Food Safety 101

From time to time, you may hear about food scares in the news, leaving you wondering what’s safe to eat. The good news is, simply handling certain foods properly can help keep you healthy. Here are a few common foods that require special attention:

Poultry and meat: Raw poultry and meat can harbor dangerous bacteria that may cause serious illness if not handled properly. Always use a dedicated cutting board to prepare raw poultry and meat and thoroughly wash all surfaces and utensils that have come into contact with them. In addition, make sure you carefully wash your hands before touching any other foods, utensils, or surfaces.

Eggs: Raw eggs have occasionally been associated with salmonella poisoning. Salmonella may be found on the outside of the eggshell before the egg is washed or it may be found inside the egg if the hen was infected. However, eggs contain natural antimicrobial substances in the egg white, and all eggs are washed and sanitized before they are packed. Factors that contribute to disease outbreaks are inadequate refrigeration, improper handling, and insufficient cooking (salmonella is destroyed by heat). Egg dishes properly prepared and promptly eaten are rarely a problem. Remember to always keep your eggs refrigerated and make sure you use them immediately after cracking.

Fruits and vegetables: The surfaces of some fruits and vegetables may be contaminated with bacteria or coated with pesticides. Thoroughly wash all fruits and vegetables before eating. This goes for the inedible skins of fruits and veggies, like cantaloupe and avocados, too. Also, keep fruits and veggies separated from raw meats, seafood, and eggs in the refrigerator. If you hear that produce has been contaminated (as bagged spinach and cantaloupe were at one time), it’s better to stop eating that food for a while until the issue is resolved.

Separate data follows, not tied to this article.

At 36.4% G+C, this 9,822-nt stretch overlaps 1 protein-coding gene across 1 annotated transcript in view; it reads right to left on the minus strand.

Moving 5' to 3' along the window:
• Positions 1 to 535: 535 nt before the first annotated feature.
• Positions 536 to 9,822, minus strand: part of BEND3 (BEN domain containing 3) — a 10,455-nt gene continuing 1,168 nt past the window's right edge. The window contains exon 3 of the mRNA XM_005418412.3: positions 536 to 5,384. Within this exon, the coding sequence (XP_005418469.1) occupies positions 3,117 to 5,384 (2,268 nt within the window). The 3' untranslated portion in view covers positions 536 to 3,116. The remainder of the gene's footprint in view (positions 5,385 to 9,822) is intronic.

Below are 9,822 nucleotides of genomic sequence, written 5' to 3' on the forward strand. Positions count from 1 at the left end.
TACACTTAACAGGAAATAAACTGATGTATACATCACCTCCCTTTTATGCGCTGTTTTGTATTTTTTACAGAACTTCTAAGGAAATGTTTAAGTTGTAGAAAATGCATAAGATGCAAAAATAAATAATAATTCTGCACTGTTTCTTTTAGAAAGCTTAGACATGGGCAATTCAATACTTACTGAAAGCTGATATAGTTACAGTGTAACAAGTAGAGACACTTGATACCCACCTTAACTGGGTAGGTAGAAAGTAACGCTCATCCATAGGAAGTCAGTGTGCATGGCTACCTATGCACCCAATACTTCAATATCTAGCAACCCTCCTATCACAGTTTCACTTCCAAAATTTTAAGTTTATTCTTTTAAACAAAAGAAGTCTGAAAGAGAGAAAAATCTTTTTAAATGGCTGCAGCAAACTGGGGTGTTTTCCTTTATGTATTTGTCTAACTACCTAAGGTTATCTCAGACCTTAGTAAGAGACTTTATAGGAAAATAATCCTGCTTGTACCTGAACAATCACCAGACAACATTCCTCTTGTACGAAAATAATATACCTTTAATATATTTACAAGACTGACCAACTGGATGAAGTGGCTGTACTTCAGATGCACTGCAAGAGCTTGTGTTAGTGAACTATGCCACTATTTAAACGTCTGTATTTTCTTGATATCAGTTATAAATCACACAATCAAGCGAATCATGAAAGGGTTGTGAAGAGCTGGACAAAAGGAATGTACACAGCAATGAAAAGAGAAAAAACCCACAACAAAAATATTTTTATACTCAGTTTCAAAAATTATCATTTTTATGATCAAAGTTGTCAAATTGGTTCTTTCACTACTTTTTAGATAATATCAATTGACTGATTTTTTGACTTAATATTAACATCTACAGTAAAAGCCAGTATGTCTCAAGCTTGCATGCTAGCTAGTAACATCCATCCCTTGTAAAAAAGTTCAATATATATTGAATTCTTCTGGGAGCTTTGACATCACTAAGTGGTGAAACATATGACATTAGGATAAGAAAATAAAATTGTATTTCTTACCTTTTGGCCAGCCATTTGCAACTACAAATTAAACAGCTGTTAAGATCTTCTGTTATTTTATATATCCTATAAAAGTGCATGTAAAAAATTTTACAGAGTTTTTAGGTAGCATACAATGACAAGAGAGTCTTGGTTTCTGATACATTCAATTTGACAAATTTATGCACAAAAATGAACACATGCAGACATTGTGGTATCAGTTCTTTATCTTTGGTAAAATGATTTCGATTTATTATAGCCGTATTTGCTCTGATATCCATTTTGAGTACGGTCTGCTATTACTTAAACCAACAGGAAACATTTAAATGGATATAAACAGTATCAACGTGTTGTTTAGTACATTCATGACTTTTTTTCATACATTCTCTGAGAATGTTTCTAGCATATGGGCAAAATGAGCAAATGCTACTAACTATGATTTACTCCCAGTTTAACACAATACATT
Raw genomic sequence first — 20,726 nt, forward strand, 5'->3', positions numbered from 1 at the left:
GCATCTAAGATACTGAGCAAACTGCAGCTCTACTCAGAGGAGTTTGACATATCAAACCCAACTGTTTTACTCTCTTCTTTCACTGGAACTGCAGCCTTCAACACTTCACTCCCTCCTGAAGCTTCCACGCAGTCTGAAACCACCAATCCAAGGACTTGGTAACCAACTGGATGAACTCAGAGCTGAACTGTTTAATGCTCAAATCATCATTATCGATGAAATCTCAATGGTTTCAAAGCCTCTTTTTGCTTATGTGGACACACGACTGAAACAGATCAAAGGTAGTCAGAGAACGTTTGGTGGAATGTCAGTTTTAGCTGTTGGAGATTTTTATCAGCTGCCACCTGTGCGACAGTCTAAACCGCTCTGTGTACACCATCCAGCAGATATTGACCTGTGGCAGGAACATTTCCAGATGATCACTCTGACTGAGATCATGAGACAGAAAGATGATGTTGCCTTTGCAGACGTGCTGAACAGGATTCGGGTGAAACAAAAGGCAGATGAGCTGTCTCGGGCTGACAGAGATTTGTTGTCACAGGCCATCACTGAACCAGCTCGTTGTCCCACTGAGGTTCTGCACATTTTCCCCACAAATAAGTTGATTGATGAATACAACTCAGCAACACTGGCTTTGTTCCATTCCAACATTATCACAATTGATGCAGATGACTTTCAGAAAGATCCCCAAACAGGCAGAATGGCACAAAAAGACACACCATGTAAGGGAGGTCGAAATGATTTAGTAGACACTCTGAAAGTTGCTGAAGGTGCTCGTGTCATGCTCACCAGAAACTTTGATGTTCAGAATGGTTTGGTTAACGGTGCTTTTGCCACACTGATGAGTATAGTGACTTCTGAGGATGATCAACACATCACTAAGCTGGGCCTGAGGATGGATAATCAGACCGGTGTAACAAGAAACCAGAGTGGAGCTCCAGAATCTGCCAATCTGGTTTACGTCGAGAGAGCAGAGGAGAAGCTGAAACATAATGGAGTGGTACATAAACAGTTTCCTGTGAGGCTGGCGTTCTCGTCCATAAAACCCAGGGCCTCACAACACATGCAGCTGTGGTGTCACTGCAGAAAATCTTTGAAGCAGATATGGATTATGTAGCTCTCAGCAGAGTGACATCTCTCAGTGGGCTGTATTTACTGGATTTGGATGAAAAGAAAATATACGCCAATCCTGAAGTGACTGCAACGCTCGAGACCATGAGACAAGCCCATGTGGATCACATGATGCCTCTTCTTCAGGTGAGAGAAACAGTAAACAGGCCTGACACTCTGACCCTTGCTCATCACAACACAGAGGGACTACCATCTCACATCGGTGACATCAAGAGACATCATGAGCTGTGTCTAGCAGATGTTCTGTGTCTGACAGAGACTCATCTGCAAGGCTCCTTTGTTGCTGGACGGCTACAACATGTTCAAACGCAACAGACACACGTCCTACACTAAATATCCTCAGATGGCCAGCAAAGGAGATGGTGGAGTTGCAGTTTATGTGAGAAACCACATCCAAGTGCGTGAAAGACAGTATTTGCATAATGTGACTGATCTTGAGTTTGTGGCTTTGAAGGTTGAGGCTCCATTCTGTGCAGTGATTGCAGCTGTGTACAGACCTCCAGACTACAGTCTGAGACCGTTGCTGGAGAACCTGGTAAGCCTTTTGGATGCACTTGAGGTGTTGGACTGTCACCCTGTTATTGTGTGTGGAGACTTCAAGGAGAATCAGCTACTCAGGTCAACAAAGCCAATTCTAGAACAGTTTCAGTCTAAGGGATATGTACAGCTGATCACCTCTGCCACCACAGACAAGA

Seafood: Always look for freshness when choosing seafood. In some cases, when the catch has been left out in the sun too long or the fish haven’t been transported under the proper refrigeration, toxins known as scombrotoxins, or histamines, can develop. When purchasing fresh fish, make sure it doesn't smell overly fishy or sour. Fresh fillets should have shiny flesh — steer clear of fillets that look dry or dull. Keep fresh fish refrigerated for up to two days or freeze it if you can’t cook it within that time. Fatty fish, like salmon, can be frozen for up to three months; leaner fish for up to six months. If you’re buying frozen fish, make sure the package isn’t torn and that there are no signs of frost or ice crystals, which could indicate that the fish was thawed and refrozen. Be sure to thoroughly clean all surfaces and utensils after preparation.

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